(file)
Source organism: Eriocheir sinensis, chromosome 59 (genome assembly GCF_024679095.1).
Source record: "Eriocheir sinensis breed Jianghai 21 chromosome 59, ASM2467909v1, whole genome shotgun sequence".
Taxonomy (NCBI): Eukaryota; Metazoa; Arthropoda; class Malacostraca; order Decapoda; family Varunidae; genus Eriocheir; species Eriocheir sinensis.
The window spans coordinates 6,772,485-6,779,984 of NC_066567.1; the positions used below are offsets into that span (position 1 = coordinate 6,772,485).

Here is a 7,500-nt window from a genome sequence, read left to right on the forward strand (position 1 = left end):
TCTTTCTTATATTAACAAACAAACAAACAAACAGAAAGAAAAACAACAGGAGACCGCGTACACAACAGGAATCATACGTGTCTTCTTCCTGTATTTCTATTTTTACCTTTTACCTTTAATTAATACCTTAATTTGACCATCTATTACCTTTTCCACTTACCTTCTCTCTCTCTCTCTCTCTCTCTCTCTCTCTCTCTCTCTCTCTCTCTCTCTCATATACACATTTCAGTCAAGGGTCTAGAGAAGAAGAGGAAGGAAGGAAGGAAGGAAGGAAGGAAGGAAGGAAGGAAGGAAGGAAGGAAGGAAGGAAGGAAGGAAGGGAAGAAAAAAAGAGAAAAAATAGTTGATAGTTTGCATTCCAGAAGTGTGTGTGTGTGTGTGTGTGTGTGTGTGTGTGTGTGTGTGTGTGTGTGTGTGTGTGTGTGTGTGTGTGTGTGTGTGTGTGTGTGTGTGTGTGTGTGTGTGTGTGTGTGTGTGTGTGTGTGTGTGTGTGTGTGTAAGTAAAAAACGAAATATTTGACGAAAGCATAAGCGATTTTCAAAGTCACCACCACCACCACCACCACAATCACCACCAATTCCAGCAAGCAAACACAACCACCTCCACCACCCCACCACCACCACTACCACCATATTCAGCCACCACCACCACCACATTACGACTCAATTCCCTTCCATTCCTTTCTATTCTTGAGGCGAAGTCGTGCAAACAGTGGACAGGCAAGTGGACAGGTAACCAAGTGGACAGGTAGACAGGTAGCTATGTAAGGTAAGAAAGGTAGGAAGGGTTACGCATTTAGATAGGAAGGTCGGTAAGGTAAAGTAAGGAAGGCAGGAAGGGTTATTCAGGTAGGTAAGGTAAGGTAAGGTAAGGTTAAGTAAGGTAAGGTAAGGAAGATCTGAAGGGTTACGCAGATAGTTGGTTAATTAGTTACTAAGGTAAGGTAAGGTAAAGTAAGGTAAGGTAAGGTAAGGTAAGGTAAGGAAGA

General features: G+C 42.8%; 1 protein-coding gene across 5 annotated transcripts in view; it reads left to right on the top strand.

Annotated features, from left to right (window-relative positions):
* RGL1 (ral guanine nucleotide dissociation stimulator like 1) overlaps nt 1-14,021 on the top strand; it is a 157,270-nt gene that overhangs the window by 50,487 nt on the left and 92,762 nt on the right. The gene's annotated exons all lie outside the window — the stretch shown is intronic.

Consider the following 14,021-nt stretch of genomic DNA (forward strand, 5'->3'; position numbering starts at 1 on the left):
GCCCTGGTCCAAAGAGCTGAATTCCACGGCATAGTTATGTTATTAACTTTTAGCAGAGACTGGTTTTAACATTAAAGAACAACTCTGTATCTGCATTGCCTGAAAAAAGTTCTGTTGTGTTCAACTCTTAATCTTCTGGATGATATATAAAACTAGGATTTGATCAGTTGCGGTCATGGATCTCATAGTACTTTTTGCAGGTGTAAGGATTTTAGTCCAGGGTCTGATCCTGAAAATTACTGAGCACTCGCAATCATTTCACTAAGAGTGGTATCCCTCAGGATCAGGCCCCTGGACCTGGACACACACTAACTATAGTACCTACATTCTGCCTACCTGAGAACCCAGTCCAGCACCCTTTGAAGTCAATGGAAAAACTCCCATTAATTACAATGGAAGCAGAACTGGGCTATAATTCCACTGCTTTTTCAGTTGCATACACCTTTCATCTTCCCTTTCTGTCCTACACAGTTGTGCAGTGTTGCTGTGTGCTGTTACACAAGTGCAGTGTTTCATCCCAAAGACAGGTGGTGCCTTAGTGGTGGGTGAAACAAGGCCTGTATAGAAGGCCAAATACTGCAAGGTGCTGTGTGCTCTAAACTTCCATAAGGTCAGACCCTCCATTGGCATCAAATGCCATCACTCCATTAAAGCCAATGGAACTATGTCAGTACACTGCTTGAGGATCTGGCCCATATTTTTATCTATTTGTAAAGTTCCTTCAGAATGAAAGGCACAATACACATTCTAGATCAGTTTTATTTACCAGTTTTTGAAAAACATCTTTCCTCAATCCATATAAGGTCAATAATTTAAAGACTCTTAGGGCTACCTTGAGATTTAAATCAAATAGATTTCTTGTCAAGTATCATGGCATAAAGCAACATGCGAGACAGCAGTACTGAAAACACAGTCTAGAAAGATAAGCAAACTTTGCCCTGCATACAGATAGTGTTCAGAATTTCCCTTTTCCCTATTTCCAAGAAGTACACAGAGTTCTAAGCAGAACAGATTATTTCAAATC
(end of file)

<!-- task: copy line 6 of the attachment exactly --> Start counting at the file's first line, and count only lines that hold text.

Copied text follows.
TCTTTCTTATATTAACAAACAAACAAACAAACAGAAAGAAAAACAACAGGAGACCGCGTACACAACAGGAATCATACGTGTCTTCTTCCTGTATTTCTATTTTTACCTTTTACCTTTAATTAATACCTTAATTTGACCATCTATTACCTTTTCCACTTACCTTCTCTCTCTCTCTCTCTCTCTCTCTCTCTCTCTCTCTCTCTCTCTCTCTCTCATATACACATTTCAGTCAAGGGTCTAGAGAAGAAGAGGAAGGAAGGAAGGAAGGAAGGAAGGAAGGAAGGAAGGAAGGAAGGAAGGAAGGAAGGAAGGAAGGAAGGGAAGAAAAAAAGAGAAAAAATAGTTGATAGTTTGCATTCCAGAAGTGTGTGTGTGTGTGTGTGTGTGTGTGTGTGTGTGTGTGTGTGTGTGTGTGTGTGTGTGTGTGTGTGTGTGTGTGTGTGTGTGTGTGTGTGTGTGTGTGTGTGTGTGTGTGTGTGTGTGTGTGTGTGTGTGTGTAAGTAAAAAACGAAATATTTGACGAAAGCATAAGCGATTTTCAAAGTCACCACCACCACCACCACCACAATCACCACCAATTCCAGCAAGCAAACACAACCACCTCCACCACCCCACCACCACCACTACCACCATATTCAGCCACCACCACCACCACATTACGACTCAATTCCCTTCCATTCCTTTCTATTCTTGAGGCGAAGTCGTGCAAACAGTGGACAGGCAAGTGGACAGGTAACCAAGTGGACAGGTAGACAGGTAGCTATGTAAGGTAAGAAAGGTAGGAAGGGTTACGCATTTAGATAGGAAGGTCGGTAAGGTAAAGTAAGGAAGGCAGGAAGGGTTATTCAGGTAGGTAAGGTAAGGTAAGGTAAGGTTAAGTAAGGTAAGGTAAGGAAGATCTGAAGGGTTACGCAGATAGTTGGTTAATTAGTTACTAAGGTAAGGTAAGGTAAAGTAAGGTAAGGTAAGGTAAGGTAAGGTAAGGAAGA